Why "White Feather"?
The white feather first came to me in a shamanic soul retrieval.
It was September 2018. I had just turned 35 and was desperate for answers about my sexuality, my marriage, my lost self. I didn’t know this at the time, but I was looking for my inner Wild Woman—the female archetype Clarissa Pinkola Estes writes of in Women Who Run With the Wolves.
I sat in a straight-backed chair while a shaman fanned sage smudge around the room. She drummed. She sang. She moved her hips like a belly dancer while she summoned the sensual part of my soul back from the ethers.
This was not something I had done before. Ever. It was, in fact, the type of thing I judged other people for doing. I imagined shamans to be old men who lived in caves, only traceable by crow’s feet—not a contemporary, green-eyed woman in leggings who lived on the New Hampshire seacoast. I worried I’d worn the wrong thing. What to people wear to a shaman’s house? Or a soul retrieval? With drums beating off a YouTube channel on her computer, I was utterly skeptical of this process. And yet, I yearned for the freedom on the other side of it.
From my chair, I peeked out of my pretend-closed eyes and bounced my knee up and down, up and down. I vowed never to tell anyone, especially my Catholic husband.
“She’s here,” the shaman said as she shook a rawhide rattle.
“But she—your sensual self—is afraid to come back,” the shaman said. “Tell her you’ll take care of her.”
I looked around as though everyone who had ever known me was watching, judging. And then, desperate not to feel so divorced from myself, I told this soul I could not see that I would take care of her.
“Shhhh,” I whispered as if this part of me were a child. “I will take care of you.”
A Native American woman slowly came into my consciousness, behind closed eyes. She was broad-shouldered, wearing a wheat-colored shawl, tan-skinned. She walked with a sapling staff, assuredly. She was calm and sure and so, so beautiful. In her corn-colored hair, wild and untamed and curly, she wore a single white feather.
“She is here,” the shaman said.
But I already knew.
“Do everything you can to keep her.”
I bathed in the essence of this soul-part-come-back. As the shaman closed the ceremony with a turkey feather, I held the image of this Native woman as delicately as my one-year-old held her first music box.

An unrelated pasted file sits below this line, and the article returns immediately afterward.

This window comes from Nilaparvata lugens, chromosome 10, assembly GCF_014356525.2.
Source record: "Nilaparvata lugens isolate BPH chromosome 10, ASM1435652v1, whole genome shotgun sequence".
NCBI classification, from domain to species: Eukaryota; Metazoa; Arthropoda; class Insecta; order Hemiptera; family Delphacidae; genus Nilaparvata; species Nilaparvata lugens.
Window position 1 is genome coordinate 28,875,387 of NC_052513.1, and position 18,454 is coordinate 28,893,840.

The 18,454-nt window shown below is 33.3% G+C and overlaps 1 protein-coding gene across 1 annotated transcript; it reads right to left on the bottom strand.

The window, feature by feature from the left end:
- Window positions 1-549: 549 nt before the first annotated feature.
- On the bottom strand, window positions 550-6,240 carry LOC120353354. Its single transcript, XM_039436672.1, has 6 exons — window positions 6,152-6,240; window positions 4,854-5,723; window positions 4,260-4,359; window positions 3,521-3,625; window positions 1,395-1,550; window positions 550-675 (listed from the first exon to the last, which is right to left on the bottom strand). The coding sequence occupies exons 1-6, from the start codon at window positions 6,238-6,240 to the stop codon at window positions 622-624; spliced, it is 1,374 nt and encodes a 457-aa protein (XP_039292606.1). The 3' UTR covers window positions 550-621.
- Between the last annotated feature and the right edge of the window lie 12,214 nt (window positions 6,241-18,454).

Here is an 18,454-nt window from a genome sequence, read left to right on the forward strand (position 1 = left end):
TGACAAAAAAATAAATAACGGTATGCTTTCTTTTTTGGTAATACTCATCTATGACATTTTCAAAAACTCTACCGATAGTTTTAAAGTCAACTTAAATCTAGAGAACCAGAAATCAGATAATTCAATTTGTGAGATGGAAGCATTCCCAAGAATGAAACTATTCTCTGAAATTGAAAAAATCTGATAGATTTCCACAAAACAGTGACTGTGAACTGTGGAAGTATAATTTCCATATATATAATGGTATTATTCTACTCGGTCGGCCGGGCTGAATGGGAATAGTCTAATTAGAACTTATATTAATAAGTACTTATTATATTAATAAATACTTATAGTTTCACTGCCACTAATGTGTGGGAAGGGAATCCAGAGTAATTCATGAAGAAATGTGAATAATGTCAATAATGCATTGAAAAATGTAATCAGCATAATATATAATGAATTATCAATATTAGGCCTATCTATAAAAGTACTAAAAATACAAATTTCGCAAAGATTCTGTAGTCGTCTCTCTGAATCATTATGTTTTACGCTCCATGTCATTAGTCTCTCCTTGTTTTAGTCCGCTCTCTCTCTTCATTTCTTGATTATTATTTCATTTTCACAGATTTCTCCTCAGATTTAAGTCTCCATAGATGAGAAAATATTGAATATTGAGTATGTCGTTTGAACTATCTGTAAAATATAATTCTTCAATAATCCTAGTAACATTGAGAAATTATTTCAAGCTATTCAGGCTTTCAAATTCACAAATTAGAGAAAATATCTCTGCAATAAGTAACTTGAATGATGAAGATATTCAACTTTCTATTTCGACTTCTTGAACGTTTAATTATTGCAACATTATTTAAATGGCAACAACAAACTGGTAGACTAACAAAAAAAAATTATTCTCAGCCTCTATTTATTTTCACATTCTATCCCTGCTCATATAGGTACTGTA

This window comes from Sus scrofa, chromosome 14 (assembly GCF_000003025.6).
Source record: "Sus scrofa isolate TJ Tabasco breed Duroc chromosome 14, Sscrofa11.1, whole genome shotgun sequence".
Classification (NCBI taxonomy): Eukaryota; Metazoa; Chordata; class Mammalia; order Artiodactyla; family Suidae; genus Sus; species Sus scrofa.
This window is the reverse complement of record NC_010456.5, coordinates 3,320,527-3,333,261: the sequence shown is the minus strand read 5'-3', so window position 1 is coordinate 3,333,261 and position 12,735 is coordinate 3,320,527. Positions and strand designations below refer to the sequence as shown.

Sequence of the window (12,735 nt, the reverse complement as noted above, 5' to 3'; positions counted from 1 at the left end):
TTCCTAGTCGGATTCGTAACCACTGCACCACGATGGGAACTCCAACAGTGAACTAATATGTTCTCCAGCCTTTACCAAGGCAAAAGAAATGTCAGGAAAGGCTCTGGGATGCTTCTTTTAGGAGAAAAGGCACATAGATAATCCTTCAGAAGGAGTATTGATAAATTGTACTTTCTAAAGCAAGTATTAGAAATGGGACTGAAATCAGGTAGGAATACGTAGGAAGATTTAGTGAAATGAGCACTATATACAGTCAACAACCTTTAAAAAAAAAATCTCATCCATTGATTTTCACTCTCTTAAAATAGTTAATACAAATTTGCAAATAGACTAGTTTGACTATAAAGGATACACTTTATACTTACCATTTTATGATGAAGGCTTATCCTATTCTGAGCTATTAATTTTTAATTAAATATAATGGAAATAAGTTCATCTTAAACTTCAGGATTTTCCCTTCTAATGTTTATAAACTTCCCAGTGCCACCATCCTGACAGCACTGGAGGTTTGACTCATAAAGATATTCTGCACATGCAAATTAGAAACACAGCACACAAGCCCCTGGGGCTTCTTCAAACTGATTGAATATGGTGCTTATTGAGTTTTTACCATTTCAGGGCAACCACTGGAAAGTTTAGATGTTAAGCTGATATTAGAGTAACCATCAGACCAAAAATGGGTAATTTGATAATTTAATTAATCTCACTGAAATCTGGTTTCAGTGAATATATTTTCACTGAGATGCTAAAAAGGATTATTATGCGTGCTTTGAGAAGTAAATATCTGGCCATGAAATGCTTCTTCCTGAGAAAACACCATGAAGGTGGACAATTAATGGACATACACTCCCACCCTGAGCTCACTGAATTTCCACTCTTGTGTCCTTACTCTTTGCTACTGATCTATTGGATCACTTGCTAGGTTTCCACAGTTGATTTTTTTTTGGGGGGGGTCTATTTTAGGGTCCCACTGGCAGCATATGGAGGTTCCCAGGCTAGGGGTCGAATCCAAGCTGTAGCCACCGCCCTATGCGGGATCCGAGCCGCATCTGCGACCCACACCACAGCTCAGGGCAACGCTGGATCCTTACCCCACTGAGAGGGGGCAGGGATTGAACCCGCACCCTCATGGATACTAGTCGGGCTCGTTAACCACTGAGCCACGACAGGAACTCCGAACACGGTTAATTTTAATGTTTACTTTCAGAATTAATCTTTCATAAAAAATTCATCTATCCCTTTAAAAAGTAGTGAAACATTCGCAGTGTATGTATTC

Later that night, I asked this guide-of-a-woman what her name was. She shook her head.
I was asking the wrong question, I knew, but her ability to exist beyond words confounded me.
Laaayyy-laaaaaa, she whisper-sang back like the breath between pines.
She was a sound, she said. The sound of every woman. I understood then: I was in the presence of the Divine Feminine. An archetype. A woman existing outside of space and time and moniker.
It took many months of therapy, energy healing, and quieting the voices of disbelief to understand that Layla, as I would come to call her, was part of me. That whether I believed in shamanism or not, whether she was real or metaphor, ether or skin, Layla was the part of myself I longed for.
She was a guide.
She was me.
She was every woman longing to come home.
And so the white feather has become the symbol of my inner feminine—my inner woman, my Wild Woman, my La Loba, my girl-in-need-of-mother, my mother, me as mother, my female self. It a symbol I have come to cherish as the silk-strong, flowing strength of my inner feminine—the long-silenced counter to my doing, leading, bush-whacking masculine self. It is a symbol, too, that reminds me I am one of many women who long for a fellowship of spirit: that magic happens, woman-to-woman.
Aside from symbol and vision, the white feather is also, quite literally, a white feather. I bought it at a pow-wow last fall. I was trying to take care of this new woman who resided inside of me. The white feather hairpiece hung from a strap of suede in a craft tent. I paid the five dollars and pinned it in my hair on the ride home. I don’t know how it looked, but I loved how it felt. How I felt light and beautiful. How I felt alive and feminine.
Today I wear a slim, white feather woven in my hair: to the grocery store, to library Story Time with my daughter, to church—especially to church, where my voice often feels stifled. It reminds me, in all contexts, of my inner woman, of my sensual, and feminine self who came back to me. How fragile-strong and airborne and eternal and ancient what I am seeking really is. How easily it can disappear.
The white feather reminds me that the energy of my woman cannot be contained, but must be expressed. It reminds me that on this journey to understand and keep my Wild Woman, my “job” is to just hold space, give permission, allow. That my inner woman resists being domesticated in all the ways that make me feel accomplished, safe, worthy.
That we are free.
The original white feather (pictured at the top of this post) hangs above my desk. It is a hollow-boned challenge and invitation: to write words that are conjured, that emerge, that taste like something.